Royal Enfield Himalayan Pricing Announced in India, Equivalent to US$2,230

The new Royal Enfield Himalayan looks set to be an extremely popular model in India and will no doubt fit a niche in the western world too. And if it were priced according to what it costs in India, it’d be a smash hit. Pricing has just been announced for India, with the Himalayan priced from 1,55,545 Indian Rupees which at today’s exchange rates is equivalent to just over $2,230 US.

If only it would make it across the world at that price. Firstly, the Royal Enfield Himalayan will need to be specifically tailored to western markets as far as emissions and safety goes (for example, it will require ABS in Europe) and then local distributors will rightly take their cut. Add on top of that dealerships having to pay wages for their salespeople and mechanics and it’s likely that the price in the US will hit around north of $5,000.

By way of comparison, the Royal Enfield Continental GT goes for around 2,07,539 IDR in India, but hits America at $5,999 while in Australia it retails for a shade under $10,000 – so expect the Himalayan to be a little bit shy of those prices – which still makes it a competitively priced bike – just not as much as if you could by it for the equivalent Indian price.

The Royal Enfield Himalayan will start hitting Indian showrooms in the next fw weeks, but no dates have been announced for other markets yet.

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Royal Enfield Himalayan Specifications Released

Just last week we finally got to see the brand new Royal Enfield Himalayan in action, snapping foot pegs and all. Now we get a release date as well as specifications – but no pricing just yet. The bike will go on sale in India on 17 March and is expected to reach western markets such as the UK and Australia early in the second half of the year.

At the heart of the Himalayan is an all new engine – it’s a single cylinder, air-cooled 4 stroke with a capacity of 411 cc. It produces a 24.5 hp (18 kW) at 6,500 rpm and a peak 32 Nm of torque at a reasonably low 4,000 rpm. It’s mated to a five speed gearbox, fuel management is by way of carburetor but it does get an electric starter.

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Suspension is tilted towards off-road tasks although many will probably still find it a little underwhelming with 200mm of travel for the 41 mm front forks with 180 mm of travel on the rear shock. There’s no mention of any available suspension adjustments though we’d be very surprised if rear preload wasn’t at least changeable. Ground clearance is 220 mm. Both wheels are spoked, with front and rear diameters of 21 inch and 17 inch respectively.

Kerb weight isn’t too bad at 182 kg and seat height is 800 mm but offers no adjustment and there’s no mention of factory options raise or lower it. There’s plenty of room for luggage or extra fuel with mounting points front and rear and the fuel capacity of 15 litres isn’t bad considering the engine capacity.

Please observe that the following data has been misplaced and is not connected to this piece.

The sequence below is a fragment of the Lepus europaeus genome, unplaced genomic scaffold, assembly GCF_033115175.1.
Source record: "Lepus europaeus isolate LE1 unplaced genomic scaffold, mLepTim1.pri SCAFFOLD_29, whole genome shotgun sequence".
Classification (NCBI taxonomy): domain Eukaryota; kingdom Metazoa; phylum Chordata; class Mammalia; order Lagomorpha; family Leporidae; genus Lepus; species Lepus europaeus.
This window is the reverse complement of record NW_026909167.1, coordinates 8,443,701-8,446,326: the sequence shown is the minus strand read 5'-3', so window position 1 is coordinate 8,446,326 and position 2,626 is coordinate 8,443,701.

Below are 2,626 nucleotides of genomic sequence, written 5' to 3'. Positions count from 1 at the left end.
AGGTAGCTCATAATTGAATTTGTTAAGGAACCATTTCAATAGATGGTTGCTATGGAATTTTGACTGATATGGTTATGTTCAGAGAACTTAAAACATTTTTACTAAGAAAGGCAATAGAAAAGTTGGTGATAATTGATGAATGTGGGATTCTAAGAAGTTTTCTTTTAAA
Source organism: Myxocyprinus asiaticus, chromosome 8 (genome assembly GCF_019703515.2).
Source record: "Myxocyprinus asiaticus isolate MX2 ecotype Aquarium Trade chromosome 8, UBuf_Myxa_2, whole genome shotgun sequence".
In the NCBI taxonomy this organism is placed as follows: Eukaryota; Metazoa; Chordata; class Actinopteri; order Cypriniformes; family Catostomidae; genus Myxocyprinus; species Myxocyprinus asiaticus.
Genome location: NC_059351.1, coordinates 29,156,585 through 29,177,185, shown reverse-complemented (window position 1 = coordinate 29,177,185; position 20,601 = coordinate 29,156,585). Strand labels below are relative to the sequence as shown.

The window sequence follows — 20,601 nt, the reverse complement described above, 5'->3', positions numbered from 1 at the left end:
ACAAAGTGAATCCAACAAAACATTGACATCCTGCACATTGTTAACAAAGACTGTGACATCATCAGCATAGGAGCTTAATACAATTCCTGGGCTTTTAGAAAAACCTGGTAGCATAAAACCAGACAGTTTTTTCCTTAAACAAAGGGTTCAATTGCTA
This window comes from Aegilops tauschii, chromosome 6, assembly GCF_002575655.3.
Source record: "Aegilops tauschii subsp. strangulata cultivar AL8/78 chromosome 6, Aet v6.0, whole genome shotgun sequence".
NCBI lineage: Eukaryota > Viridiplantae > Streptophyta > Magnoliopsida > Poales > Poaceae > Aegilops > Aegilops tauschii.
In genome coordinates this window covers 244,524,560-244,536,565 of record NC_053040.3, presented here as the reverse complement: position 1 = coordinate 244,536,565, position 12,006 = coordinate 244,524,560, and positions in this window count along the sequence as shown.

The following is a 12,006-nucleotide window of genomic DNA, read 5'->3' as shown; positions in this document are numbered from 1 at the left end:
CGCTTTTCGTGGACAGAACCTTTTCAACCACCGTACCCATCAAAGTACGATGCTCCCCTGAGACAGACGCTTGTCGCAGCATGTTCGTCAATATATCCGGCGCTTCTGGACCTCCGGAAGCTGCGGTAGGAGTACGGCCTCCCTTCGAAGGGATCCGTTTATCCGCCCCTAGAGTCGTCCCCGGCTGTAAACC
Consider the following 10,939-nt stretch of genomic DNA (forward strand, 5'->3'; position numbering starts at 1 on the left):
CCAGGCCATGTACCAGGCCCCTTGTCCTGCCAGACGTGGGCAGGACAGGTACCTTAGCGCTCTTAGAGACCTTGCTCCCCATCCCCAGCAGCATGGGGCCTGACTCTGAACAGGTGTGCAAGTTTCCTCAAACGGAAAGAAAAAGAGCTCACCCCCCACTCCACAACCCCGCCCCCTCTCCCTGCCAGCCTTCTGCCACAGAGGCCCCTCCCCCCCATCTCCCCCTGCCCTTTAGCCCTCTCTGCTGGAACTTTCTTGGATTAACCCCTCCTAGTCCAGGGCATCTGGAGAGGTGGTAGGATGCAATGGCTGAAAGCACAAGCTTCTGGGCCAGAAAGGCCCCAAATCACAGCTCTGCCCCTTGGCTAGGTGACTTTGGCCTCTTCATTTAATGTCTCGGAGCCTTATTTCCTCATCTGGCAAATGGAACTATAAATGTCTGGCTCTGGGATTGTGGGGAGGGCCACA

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Looks wise we’ve got to say we rather like it, especially in the ‘Snow’ white colour. There’s an unmistakable Royal Enfield look about it and while this isn’t going to challenge KTM or BMW for premium adventure bikes it will definitely offer a unique proposition in the market. For the most part the bike appears to have been designed as a truly off-road capable machine. Proper sized wheels, decent suspension travel, high slung exhaust. It’s nice to see that a bash plate is standard although why they seem to have left the a section of the header pipe exposed at the front is strange.

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Royal Enfield Officially Unveils the Himalayan

Royal Enfield today officially confirmed their new adventure bike, the 2016 Royal Enfield Himalayan. It has been teased and spotted since last year and we’ve seen it come together through its development. Now Royal Enfield has posted on their website some videos and images of the bike as it has gone through testing.

https://youtu.be/gsPc1y7YeiI

At this stage the website doesn’t provide any specifications on the machine, nor a price or release date. It is however expected that the new Royal Enfield Himalayan will use a brand new single cylinder engine with a capacity of about 410 cc and producing around 28 horsepower.

Hopefully the bike comes out a little bit hardier than what is shown in the above video featuring Indian rider C.S.Santosh. At the 1.53 mark, not only does the rear suspension bottom out quite dramatically off a rather minor jump, but also the right footpeg appears to snap off on landing…

 

Final Production Pictures of 2016 Royal Enfield Himalayan Snapped

We’ve seen plenty of spy shots of the all new Royal Enfield Himalayan over the past 12 months and these latest ones show the final production version of the bike, luggage and all. Expected to be officially unveiled within the next few months, the Royal Enfield Himalayan is the first of many brand new markets the Indian owned manufacturer will be entering over the next few years.

Previous photos showed metal frames at the front of the bike for what we guessed was for luggage, but the images show the attachment of auxiliary fuel canisters on either side. There’s also some hefty looking panniers mounted which we would imagine come fitted as standard.

While the new Royal Enfield Himalayan won’t be winning any awards for technological advancement or even performance, it’s definitely going to fill a niche – those wanting a unpretentious machine that doesn’t cost much but which also looks to have plenty of range and at least a modicum of off-road ability.